The Eyes Of Thar by Henry Kuttner

The Eyes Of Thar


4.0 — 2 ratings — 0 reviews

subjects: Science Fiction

Register for a free account.

All our eBooks are FREE to download! sign in or create a new account.

This work is available for countries where copyright is Life+50 or less.


She spoke in a tongue dead a thousand years, and she had no memory for the man she faced. Yet he had held her tightly but a few short years before, had sworn eternal vengeance—when she died in his arms from an assassin’s wounds.

27 pages, with a reading time of ~0.5 hours (6,825 words), and first published in 1944. This DRM-Free edition published by epubBooks, .

Community Reviews

Your Review

Sign up or Log in to rate this book and submit a review.

There are currently no other reviews for this book.


He had come back, though he knew what to expect. He had always come back to Klanvahr, since he had been hunted out of that ancient Martian fortress so many years ago. Not often, and always warily, for there was a price on Dantan’s head, and those who governed the Dry Provinces would have been glad to pay it. Now there was an excellent chance that they might pay, and soon, he thought, as he walked doggedly through the baking stillness of the night, his ears attuned to any dangerous sound in the thin, dry air.

Even after dark it was hot here. The dead ground, parched and arid, retained the heat, releasing it slowly as the double moons—the Eyes of Thar, in Klanvahr mythology—swung across the blazing immensity of the sky. Yet Samuel Dantan came back to this desolate land as he had come before, drawn by love and by hatred.

The love was lost forever, but the hate could still be satiated. He had not yet glutted his blood-thirst. When Dantan came back to Klanvahr, men died, though if all the men of the Redhelm Tribe were slain, even that could not satisfy the dull ache in Dantan’s heart.

Now they were hunting him.

The girl—he had not thought of her for years; he did not want to remember. He had been young when it happened. Of Earth stock, he had during a great Martian drought become godson to an old shaman of Klanvahr, one of the priests who still hoarded scraps of the forgotten knowledge of the past, glorious days of Martian destiny, when bright towers had fingered up triumphantly toward the Eyes of Thar.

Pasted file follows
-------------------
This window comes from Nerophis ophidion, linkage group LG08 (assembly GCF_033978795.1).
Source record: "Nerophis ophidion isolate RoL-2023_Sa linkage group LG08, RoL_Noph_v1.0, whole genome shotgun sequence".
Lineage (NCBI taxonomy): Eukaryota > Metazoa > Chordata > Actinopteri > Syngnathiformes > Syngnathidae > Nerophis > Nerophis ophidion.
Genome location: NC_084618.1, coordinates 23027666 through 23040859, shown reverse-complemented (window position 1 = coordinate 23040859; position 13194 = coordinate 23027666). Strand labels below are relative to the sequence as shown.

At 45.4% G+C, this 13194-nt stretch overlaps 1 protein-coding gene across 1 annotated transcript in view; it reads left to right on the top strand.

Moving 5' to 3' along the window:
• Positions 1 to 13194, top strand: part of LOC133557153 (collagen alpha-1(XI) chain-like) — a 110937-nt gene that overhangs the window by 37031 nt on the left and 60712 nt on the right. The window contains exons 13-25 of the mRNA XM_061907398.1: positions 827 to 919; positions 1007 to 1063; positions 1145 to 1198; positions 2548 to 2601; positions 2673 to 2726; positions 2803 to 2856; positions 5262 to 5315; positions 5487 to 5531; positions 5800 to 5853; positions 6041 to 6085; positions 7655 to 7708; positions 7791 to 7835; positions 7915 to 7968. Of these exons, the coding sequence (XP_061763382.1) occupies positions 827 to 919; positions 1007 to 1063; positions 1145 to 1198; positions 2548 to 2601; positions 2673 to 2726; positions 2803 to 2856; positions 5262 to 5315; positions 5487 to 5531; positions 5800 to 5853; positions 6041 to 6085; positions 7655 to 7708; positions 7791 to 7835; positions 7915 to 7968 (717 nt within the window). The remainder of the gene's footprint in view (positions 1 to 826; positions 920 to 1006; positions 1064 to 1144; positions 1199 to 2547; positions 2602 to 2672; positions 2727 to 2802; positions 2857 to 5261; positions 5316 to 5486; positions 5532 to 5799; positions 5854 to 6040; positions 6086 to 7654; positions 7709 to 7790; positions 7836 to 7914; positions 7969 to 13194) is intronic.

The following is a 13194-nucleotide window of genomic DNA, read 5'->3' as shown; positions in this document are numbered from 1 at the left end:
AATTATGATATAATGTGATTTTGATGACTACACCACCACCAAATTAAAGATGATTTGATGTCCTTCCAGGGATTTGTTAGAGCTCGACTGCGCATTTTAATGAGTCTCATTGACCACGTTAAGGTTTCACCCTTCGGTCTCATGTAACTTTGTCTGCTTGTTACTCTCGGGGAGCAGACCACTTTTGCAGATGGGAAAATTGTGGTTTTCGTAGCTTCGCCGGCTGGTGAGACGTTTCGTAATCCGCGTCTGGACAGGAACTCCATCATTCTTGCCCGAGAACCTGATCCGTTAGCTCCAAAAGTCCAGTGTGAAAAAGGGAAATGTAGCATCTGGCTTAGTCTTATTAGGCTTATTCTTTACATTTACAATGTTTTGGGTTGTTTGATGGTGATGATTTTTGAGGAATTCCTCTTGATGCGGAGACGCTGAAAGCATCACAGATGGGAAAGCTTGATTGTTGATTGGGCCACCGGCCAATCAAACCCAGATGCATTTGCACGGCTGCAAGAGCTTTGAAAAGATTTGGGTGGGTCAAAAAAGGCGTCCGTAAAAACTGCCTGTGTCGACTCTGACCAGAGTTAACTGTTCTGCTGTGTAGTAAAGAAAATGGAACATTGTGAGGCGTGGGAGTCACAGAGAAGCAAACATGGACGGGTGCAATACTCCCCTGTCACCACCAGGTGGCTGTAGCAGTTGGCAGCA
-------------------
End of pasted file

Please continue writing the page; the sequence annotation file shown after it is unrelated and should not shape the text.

Memories…the solemn, antique dignity of the Undercities, in ruins now…the wrinkled shaman, intoning his rituals…very old books, and older stories…raids by the Redhelm Tribe…and a girl Samuel Dantan had known. There was a raid, and the girl had died. Such things had happened many times before; they would happen again. But to Dantan this one death mattered very much.

Afterward, Dantan killed, first in red fury, then with a cool, quiet, passionless satisfaction. And, since the Redhelms were well represented in the corrupt Martian government, he had become outlaw.

The girl would not have known him now. He had gone out into the spaceways, and the years had changed him. He was still thin, his eyes still dark and opaque as shadowed tarn-water, but he was dry and sinewy and hard, moving with the trained, dangerous swiftness of the predator he was—and, as to morals, Dantan had none worth mentioning. He had broken more than ten commandments. Between the planets, and in the far-flung worlds bordering the outer dark, there are more than ten. But Dantan had smashed them all.

In the end there was still the dull, sickening hopelessness, part loneliness, part something less definable. Hunted, he came back to Klanvahr, and when he came, men of the Redhelms died. They did not die easily.

But this time it was they who hunted, not he. They had cut him off from the air-car and they followed now like hounds upon his track. He had almost been disarmed in that last battle. And the Redhelms would not lose the trail; they had followed sign for generations across the dying tundras of Mars.

He paused, flattening himself against an outcrop of rock, and looked back. It was dark; the Eyes of Thar had not yet risen, and the blaze of starlight cast a ghastly, leprous shine over the chaotic slope behind him, great riven boulders and jutting monoliths, canyon-like, running jagged toward the horizon, a scene of cosmic ruin that every old and shrinking world must show. He could see nothing of his pursuers, but they were coming. They were still far behind. But that did not matter; he must circle—circle—

And first, he must regain a little strength. There was no water in his canteen. His throat was dust-dry, and his tongue felt swollen and leathery. Moving his shoulders uneasily, his dark face impassive, Dantan found a pebble and put it in his mouth, though he knew that would not help much. He had not tasted water for—how long? Too long, anyhow.

Staring around, he took stock of resources. He was alone—what was it the old shaman had once told him? “You are never alone in Klanvahr. The living shadows of the past are all around you. They cannot help, but they watch, and their pride must not be humbled. You are never alone in Klanvahr.”

But nothing stirred. Only a whisper of the dry, hot wind murmuring up from the distance, sighing and soughing like muted harps. Ghosts of the past riding the night, Dantan thought. How did those ghosts see Klanvahr? Not as this desolate wasteland, perhaps. They saw it with the eyes of memory, as the Mother of Empires which Klanvahr had once been, so long ago that only the tales persisted, garbled and unbelievable.